Yankee Pot Roast, Making it National

Esquire Magazine – September 2012

“Yankee pot roast for downstaters, lobster rolls for the tourists, and eggs how you like ’em all day. Save room for pie.”

This was our second time to be in Esquire.

’67 THINGS WORTH A DETOUR’ JULY 2002 – Esquire

“Dysart’s Truck Stop, Just south of Bangor, Maine. Breakfast anytime, local blueberry pie, and waitresses who leave the coffee pot on your table. Stock up on all your trucking needs at the adjacent store – a toaster oven for your cab, say, or grab a pair of Yosemite Sam mudflaps – then grab a quick shower for five bucks.”

The fun part of these old articles is seeing how menu items everyone loves, have stayed on Dysart’s menus through the years. We always have blueberry pie and pot roast!

A number of years ago, we finally figured out how to make a tender pot roast every time. Pot roast, when made according to a few fundamental rules, can be a totally delicious family meal. There are lots of different ways to make pot roast but following these rules will make it tender.

The meat you use is important. Our favorite roast is the chuck roast; it has marbling throughout the meat Chuck roast winds up being tender and melt-in-your-mouth when given adequate cooking time and using a thermometer. You can’t rush a pot roast; it will be tough if you try.

Yankee Pot Roast

4 pound beef roast. ( chuck works great)

8 potatoes

8 whole carrots

1 turnup

8 small onions or 2 large onions cut up

1 green cabbage (optional)

2 teaspoons each salt and pepper

Pot Roast
Temp the meat.

Pot roast is typically an inexpensive cut of meat, seared, covered, and cooked slowly with veggies. The best advice we can give to the home cook is to temp the meat to ensure tenderness. Near 200 degrees is ideal.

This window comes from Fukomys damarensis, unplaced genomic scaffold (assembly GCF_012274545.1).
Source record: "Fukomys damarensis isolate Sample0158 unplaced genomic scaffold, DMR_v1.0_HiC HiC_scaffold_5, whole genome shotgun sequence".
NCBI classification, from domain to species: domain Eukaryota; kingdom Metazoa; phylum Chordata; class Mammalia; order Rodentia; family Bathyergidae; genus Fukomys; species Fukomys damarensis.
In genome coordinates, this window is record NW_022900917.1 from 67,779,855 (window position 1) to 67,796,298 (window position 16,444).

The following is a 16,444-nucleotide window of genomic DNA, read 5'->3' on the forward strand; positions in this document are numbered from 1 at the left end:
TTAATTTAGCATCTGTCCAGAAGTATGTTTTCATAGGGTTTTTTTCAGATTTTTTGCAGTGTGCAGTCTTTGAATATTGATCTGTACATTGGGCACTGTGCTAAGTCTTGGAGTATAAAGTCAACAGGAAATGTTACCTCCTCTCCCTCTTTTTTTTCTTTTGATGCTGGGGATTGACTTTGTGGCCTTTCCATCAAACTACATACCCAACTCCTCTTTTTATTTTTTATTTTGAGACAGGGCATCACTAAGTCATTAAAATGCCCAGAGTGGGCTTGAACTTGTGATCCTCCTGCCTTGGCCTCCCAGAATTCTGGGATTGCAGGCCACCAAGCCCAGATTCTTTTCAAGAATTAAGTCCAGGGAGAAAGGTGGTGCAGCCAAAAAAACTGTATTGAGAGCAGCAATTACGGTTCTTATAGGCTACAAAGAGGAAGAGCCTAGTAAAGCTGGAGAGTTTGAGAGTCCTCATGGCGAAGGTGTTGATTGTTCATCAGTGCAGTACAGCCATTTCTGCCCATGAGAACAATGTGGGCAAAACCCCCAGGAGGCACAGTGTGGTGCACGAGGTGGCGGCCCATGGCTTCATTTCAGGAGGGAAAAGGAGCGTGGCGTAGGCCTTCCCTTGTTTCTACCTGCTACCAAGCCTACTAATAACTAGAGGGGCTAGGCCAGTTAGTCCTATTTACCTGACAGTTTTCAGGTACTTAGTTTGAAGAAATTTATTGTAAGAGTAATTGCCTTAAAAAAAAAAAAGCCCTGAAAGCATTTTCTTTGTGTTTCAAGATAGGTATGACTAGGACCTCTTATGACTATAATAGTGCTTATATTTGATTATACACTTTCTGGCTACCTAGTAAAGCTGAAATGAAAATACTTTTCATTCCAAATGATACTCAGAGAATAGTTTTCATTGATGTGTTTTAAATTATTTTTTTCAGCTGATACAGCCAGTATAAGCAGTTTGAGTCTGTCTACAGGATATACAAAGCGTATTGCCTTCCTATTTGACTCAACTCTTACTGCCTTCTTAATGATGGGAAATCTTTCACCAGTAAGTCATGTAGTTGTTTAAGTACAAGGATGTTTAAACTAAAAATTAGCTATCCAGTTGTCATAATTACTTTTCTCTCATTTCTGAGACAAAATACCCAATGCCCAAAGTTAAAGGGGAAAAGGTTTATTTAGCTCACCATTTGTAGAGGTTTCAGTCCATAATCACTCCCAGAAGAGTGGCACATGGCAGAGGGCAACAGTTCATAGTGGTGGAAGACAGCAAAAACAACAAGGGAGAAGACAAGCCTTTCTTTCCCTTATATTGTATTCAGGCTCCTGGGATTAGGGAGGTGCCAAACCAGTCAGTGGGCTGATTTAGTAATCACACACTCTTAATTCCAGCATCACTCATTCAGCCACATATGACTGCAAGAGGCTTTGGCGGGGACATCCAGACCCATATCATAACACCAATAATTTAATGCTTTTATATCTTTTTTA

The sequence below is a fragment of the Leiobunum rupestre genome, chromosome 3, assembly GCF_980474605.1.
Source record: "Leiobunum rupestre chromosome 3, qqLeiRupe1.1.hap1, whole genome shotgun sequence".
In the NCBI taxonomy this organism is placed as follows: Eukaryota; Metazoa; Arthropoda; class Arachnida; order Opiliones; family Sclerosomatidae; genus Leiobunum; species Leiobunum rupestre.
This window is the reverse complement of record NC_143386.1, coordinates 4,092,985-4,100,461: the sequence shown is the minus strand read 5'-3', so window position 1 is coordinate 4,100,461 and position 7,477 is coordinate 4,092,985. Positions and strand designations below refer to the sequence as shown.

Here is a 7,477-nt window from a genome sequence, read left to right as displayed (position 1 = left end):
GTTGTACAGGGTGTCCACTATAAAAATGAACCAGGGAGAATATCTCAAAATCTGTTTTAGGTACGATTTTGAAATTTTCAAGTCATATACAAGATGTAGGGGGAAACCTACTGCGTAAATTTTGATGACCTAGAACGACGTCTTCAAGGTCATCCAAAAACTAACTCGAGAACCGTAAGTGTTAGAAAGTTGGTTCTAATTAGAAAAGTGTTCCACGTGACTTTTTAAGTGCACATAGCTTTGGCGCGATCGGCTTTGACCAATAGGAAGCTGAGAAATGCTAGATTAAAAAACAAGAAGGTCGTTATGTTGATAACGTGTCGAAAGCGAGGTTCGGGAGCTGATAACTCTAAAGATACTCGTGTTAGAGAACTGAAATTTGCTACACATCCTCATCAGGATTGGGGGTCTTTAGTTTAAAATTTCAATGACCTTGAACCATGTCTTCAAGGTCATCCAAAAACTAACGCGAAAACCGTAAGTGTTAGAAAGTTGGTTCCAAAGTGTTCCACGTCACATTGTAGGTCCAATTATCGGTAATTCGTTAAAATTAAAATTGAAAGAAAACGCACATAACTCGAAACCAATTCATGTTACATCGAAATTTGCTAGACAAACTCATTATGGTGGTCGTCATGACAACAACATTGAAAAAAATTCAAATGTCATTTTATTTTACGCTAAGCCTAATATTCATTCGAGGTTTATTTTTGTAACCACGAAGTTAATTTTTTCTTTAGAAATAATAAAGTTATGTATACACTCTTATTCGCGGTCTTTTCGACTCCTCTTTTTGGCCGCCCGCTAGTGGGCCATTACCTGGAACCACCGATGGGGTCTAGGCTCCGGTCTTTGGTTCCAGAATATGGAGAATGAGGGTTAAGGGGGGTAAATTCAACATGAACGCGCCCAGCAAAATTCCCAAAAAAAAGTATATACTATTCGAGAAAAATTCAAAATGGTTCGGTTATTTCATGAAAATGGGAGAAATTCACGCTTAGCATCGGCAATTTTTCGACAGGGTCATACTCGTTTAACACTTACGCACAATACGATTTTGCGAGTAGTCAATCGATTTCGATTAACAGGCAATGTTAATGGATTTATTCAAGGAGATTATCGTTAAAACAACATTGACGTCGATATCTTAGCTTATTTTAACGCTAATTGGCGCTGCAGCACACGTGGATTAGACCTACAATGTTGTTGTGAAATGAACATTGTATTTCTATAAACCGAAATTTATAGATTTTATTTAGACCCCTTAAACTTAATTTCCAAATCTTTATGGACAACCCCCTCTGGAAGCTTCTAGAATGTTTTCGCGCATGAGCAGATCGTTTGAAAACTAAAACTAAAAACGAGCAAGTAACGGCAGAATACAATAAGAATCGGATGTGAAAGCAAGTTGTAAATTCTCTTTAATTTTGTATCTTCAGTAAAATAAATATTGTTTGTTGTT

Hint: This is your pot roast. Put in the vegetables you like. I add more carrots because they are my favorite. I fill my pot with vegetables to ensure leftovers.

  • Cook beef in a heavy-bottomed pot or Dutch oven
  • Sear your roast on all sides to lock the juices inside. About 4 or 5 minutes each side.
  • Sprinkle with salt and pepper
  • Cover the meat and half the onions with water and bring to a boil
  • Turn the heat down and simmer for 2 1/2 hours
  • Add vegetables, simmer for another hour or until beef is tender (200 degrees internal) and vegetables are done
  • Temp the meat between 190 and 200 degrees

To make gravy: Remove the vegetables and beef from your pot. Skim the fat from the surface and discard it. Whisk together 1/4 cup of flour and 1/2 cup of cold water in a bowl until smooth. Bring 2 cups of the beef broth to a boil and slowly whisk in your flour mixture. Simmer until thickened.